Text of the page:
Bootstrap – An Overview

As I mentioned in a previous article, my boss asked me to write some short summaries of a couple of common web technologies and frameworks. I already wrote about jQuery, and now the turn has come to Twitter Bootstrap, commonly called just Bootstrap.

Twitter Bootstrap is one of the durrent darlings of web developers. It is a CSS framework, and it also includes some Javascript and the icon set GlyphIcons. Personally I use Font Awesome, a larger set (currently 361 icons) of icons compatible with GlyphIcons.

Just like jQuery, you can use Bootstrap from a CDN (Content Delivery Network). There are also several themes available (both free and premium), so you can quickly get a different look than with the default Bootstrap colors. The free themes are also available through a CDN.

With Bootstrap it is very easy to quickly create nice looking websites/applications. There are several ready-made templates on the Bootstrap site, and there are many more available all over the internet.

So what you typically do is to download a template that fit your project, and then start customizing it. A couple of weeks ago I needed to quickly put up a one-page marketing website. I simply downloaded one of the templates, changed the headline, added my content and removed the sign-up button. In 30 minutes I had the site up, and that included writing the inital text. Then I spent another hour or so tweaking and editing the text, but the actual design part took just minutes.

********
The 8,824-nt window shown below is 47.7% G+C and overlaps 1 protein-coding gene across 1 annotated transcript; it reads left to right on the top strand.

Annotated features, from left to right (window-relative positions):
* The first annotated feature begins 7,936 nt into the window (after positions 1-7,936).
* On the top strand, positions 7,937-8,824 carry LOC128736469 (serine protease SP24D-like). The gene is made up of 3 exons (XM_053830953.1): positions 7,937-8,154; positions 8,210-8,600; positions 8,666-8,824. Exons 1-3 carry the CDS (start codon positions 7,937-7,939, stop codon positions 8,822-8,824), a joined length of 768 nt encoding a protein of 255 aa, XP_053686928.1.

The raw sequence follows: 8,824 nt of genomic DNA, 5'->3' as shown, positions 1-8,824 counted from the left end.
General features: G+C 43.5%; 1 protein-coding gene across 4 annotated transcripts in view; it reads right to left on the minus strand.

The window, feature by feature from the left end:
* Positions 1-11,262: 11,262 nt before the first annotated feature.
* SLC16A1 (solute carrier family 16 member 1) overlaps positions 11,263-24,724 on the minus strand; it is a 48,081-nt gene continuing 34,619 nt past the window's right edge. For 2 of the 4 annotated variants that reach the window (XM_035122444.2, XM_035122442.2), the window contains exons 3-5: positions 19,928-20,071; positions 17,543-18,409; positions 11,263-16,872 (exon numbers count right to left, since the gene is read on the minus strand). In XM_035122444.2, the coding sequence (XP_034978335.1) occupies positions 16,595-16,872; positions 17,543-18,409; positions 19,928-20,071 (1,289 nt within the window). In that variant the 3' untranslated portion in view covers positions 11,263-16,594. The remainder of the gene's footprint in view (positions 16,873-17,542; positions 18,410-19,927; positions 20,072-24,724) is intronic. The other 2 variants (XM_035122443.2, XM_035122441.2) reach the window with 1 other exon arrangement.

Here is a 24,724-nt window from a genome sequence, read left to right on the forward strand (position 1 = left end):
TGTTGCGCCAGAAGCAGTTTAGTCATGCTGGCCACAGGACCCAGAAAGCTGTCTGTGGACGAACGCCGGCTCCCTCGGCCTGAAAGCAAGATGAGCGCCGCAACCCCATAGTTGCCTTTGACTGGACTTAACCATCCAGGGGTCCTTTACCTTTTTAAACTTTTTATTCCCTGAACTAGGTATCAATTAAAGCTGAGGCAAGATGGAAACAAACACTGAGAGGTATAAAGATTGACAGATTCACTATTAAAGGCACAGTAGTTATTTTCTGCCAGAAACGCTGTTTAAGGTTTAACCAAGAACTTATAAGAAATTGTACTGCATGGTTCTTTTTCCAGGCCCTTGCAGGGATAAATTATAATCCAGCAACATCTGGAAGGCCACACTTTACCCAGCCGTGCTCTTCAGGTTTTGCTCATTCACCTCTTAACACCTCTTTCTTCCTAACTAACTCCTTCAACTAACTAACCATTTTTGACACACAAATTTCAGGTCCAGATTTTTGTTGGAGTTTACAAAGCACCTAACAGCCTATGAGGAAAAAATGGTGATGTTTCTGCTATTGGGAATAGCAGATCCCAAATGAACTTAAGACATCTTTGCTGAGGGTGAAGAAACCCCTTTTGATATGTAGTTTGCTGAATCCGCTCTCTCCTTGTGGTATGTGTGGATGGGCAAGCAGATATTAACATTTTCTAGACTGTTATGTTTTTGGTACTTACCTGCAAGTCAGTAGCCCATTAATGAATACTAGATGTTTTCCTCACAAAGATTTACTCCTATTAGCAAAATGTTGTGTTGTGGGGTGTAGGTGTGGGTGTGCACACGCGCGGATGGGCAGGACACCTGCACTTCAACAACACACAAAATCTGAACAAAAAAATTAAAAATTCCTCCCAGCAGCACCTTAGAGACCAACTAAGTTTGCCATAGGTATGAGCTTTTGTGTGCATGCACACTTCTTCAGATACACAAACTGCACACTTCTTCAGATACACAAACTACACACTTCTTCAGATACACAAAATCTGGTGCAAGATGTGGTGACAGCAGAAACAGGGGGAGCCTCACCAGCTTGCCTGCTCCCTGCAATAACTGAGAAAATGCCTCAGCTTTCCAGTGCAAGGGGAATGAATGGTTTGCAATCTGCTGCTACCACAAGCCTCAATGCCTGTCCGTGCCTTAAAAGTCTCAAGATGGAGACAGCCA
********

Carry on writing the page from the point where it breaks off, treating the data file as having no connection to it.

I am also currently working on a larger web application (which I hope to be able to blog about later this fall), and I choose to use Bootstrap there as well. One of the issues I always had in the past was to find a nice menu system to use on my sites, and this actually caused me to abandon the redesign of my personal website for over a year. When I discovered Bootstrap it just took me a few hours to totally revamp my website (including adding some functionality), and I now have a nice and functional menu system. The site also include icons for the menu entries, using Font Awesome.

Bootstrap contains a large number of elements: buttons, dropdowns, tables, labels, input controls, alert messages, a grid system (totally redesigned in Bootstrap version 3), etc. There is plenty of documentation available online, both at the official Bootstrap website and on other sites and forums.

Bootstrap Documentation

So if you haven’t looked at Bootstrap yet, see if it might help you in your next web project!

This Post Has One Comment

  1. Richard Moy


    Everything I develop now uses Twitter Bootstrap as the CSS framework. All my widgets and gadgets use Bootstrap with Dojo. In the near future, my goal is to eliminate the need for Dijit widgets with the except of the core dijit._Widget. Afterwards, Bootstrap 3 with dojo 1.9

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